MACTEC Engineering & Consulting has been retained by the U.S. Navy to implement an extensive stormwater monitoring program for 15 military installations in California and Arizona, and perform an illicit connection study of a subsurface storm drainage system at the Marine Corp Air Station (MCAS) in Yuma, Ariz.
The stormwater monitoring program encompasses the following military installations:
* Naval Base Coronado Complex (NBCC), Coronado, Calif. This also includes Naval Air Station North Island; Naval Amphibious Base; Naval Auxiliary Landing Field, San Clemente Island; and Naval Outlying Land Field, Imperial Beach.;
* Naval Base Point Loma, San Diego (NBPL). Comprised of five bases – Naval Submarine Base San Diego; Magnetic Silencing Facility; FISC (Fleet Industrial Supply Center) Point Loma; SPAWAR (Space and Naval Warfare Systems Center) Point Loma Campus; and SPAWAR Pacific Highway Complex;
* Naval Base San Diego (NBSD). Also includes Fleet Industrial Supply Center Broadway Complex;
* MCAS Yuma, also includes Camp Billy Machen;
* Hunters Point Shipyard, San Francisco, Calif.; and
* Marine Corp Air Station Miramar.
According to MACTEC Project Manager James J. Hogan, P.E., there are multiple NPDES permits managed under this program, including the California General Permit for Stormwater Discharges from Industrial Facilities, NPDES permits for discharges from NBCC, NBPL and NBSD developed by the San Diego Regional Water Quality Control Board, and the AZPDES (Arizona Pollutant Discharge Elimination System) permits for Industrial Storm Water Discharges and MS4s (Municipal Separate Storm Sewer Systems).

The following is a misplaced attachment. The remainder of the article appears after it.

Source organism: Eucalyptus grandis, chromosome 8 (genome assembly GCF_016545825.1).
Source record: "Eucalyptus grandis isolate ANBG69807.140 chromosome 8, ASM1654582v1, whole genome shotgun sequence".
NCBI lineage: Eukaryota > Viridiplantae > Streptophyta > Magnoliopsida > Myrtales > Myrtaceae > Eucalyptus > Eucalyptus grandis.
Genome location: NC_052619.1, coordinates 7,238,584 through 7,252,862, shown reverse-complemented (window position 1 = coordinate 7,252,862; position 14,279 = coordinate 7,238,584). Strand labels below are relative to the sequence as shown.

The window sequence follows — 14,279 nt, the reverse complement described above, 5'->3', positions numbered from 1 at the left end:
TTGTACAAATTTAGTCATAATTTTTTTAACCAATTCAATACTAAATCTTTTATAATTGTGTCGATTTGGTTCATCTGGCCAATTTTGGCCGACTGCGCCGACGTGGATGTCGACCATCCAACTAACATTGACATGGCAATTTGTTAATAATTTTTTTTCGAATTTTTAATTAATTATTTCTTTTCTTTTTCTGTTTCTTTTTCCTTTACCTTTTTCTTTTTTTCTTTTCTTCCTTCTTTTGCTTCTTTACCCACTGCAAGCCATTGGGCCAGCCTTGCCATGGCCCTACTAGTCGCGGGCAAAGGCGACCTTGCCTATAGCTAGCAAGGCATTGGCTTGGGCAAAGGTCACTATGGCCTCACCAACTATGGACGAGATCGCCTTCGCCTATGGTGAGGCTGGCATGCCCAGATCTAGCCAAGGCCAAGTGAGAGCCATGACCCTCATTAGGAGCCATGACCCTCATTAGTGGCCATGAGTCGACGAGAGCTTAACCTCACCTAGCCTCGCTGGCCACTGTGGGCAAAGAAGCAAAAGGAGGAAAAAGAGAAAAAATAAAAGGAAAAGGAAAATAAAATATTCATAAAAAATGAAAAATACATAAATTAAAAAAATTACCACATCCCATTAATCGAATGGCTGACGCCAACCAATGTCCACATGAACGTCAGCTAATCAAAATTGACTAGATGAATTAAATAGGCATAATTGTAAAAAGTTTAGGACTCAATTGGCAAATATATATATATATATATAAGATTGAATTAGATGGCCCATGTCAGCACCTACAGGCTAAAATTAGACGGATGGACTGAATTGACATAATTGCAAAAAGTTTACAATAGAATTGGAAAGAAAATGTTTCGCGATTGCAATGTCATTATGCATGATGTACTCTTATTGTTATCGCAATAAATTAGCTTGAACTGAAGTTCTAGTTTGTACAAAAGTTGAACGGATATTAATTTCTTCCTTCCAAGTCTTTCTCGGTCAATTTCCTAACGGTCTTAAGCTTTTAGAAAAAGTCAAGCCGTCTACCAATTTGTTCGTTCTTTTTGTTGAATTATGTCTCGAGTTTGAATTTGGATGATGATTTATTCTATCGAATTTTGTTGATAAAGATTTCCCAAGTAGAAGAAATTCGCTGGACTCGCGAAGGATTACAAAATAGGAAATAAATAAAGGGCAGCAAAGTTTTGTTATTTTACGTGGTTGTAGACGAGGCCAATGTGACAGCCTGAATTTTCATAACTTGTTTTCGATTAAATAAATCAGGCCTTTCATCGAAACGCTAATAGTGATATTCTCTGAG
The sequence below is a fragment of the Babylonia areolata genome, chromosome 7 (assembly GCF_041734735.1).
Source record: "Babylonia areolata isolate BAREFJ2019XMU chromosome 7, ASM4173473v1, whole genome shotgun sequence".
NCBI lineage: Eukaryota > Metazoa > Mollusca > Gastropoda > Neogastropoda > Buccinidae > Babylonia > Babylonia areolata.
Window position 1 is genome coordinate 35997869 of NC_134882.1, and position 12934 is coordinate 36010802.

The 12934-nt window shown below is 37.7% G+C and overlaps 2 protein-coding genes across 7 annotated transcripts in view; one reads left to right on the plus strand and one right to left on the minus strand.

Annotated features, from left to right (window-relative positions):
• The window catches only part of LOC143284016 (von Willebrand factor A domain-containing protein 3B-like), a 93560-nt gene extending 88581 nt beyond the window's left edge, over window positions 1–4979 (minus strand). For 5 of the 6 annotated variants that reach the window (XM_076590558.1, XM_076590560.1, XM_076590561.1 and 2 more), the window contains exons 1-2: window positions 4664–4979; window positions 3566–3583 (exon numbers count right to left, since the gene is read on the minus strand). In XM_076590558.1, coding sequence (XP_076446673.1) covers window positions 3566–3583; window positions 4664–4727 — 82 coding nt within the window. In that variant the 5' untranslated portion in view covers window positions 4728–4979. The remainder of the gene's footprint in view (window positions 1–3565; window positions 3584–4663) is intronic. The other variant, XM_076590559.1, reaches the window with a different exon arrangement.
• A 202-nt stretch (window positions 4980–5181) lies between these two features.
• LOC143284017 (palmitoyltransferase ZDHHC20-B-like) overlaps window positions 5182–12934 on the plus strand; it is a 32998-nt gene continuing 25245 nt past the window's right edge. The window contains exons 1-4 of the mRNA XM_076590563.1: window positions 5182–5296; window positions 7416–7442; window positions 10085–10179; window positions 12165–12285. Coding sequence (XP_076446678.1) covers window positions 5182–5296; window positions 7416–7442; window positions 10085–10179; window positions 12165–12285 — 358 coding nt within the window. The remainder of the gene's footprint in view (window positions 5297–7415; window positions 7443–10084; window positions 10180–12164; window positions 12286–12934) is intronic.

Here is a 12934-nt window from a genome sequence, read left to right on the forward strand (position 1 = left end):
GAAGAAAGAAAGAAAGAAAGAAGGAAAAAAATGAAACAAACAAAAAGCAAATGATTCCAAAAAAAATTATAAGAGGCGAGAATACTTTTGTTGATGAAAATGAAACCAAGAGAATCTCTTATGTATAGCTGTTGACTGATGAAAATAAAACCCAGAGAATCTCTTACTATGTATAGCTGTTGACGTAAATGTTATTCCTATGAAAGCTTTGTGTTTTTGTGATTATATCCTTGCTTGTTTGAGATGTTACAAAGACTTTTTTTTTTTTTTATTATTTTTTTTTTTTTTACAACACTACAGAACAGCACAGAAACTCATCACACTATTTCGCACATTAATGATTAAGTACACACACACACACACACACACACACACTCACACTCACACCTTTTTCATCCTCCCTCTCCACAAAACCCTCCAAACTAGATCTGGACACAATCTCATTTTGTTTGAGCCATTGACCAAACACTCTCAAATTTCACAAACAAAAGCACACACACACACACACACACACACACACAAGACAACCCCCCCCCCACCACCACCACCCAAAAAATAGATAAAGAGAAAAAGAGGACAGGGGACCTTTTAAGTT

"The California programs require quarterly dry weather observations of stormwater discharge locations that are observed for unauthorized flow, monthly visual observations of stormwater discharges, bi-annual sampling, annual site compliance evaluation, and developing an annual report that will be submitted to regulatory agencies," Hogan said.
Hogan added that MACTEC will also update a Stormwater Pollution Prevention Plan and incorporate the monitoring data and information into a GIS developed by the firm for the stormwater monitoring program.
The MCAS Yuma project involves performing a study to identify illicit connections in both industrial and non-industrial areas. The firm is reviewing as-built drawings of the subsurface storm drainage system to identify existing connections. MACTEC will then visually survey the storm drainage structures to verify accuracy of the drawings and identify non-storm water discharges.
"When the flow sources are identified, we’ll indicate if they are authorized under the AZPDES (Arizona Pollutant Discharge Elimination System) permit," Hogan said. "Field investigation results will be presented in a report that summarize recommendations to repair or eliminate illicit connections."